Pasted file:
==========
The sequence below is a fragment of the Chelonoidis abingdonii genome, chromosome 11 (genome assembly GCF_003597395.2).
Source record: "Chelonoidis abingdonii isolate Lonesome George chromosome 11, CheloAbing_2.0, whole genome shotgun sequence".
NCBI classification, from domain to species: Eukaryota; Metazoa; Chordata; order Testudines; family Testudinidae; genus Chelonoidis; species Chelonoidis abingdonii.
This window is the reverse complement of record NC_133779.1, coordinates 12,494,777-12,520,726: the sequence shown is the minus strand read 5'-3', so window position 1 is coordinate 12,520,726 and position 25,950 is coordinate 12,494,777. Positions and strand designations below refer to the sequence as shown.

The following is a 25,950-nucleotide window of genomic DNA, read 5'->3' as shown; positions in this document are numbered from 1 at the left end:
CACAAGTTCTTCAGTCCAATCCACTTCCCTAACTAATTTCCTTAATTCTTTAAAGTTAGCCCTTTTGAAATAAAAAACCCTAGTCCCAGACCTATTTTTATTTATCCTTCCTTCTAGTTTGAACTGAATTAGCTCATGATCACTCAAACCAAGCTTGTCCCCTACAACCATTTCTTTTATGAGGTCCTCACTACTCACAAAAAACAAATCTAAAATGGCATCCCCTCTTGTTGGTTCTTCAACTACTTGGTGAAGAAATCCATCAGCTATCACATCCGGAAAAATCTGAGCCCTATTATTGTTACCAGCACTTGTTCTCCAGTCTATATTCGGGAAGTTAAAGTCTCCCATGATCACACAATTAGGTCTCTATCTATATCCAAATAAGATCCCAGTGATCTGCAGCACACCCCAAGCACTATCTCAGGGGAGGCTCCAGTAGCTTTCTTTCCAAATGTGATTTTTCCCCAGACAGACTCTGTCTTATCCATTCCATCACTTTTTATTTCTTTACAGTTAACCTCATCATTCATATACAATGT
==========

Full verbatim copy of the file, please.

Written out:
The sequence below is a fragment of the Chelonoidis abingdonii genome, chromosome 11 (genome assembly GCF_003597395.2).
Source record: "Chelonoidis abingdonii isolate Lonesome George chromosome 11, CheloAbing_2.0, whole genome shotgun sequence".
NCBI classification, from domain to species: Eukaryota; Metazoa; Chordata; order Testudines; family Testudinidae; genus Chelonoidis; species Chelonoidis abingdonii.
This window is the reverse complement of record NC_133779.1, coordinates 12,494,777-12,520,726: the sequence shown is the minus strand read 5'-3', so window position 1 is coordinate 12,520,726 and position 25,950 is coordinate 12,494,777. Positions and strand designations below refer to the sequence as shown.

The following is a 25,950-nucleotide window of genomic DNA, read 5'->3' as shown; positions in this document are numbered from 1 at the left end:
CACAAGTTCTTCAGTCCAATCCACTTCCCTAACTAATTTCCTTAATTCTTTAAAGTTAGCCCTTTTGAAATAAAAAACCCTAGTCCCAGACCTATTTTTATTTATCCTTCCTTCTAGTTTGAACTGAATTAGCTCATGATCACTCAAACCAAGCTTGTCCCCTACAACCATTTCTTTTATGAGGTCCTCACTACTCACAAAAAACAAATCTAAAATGGCATCCCCTCTTGTTGGTTCTTCAACTACTTGGTGAAGAAATCCATCAGCTATCACATCCGGAAAAATCTGAGCCCTATTATTGTTACCAGCACTTGTTCTCCAGTCTATATTCGGGAAGTTAAAGTCTCCCATGATCACACAATTAGGTCTCTATCTATATCCAAATAAGATCCCAGTGATCTGCAGCACACCCCAAGCACTATCTCAGGGGAGGCTCCAGTAGCTTTCTTTCCAAATGTGATTTTTCCCCAGACAGACTCTGTCTTATCCATTCCATCACTTTTTATTTCTTTACAGTTAACCTCATCATTCATATACAATGT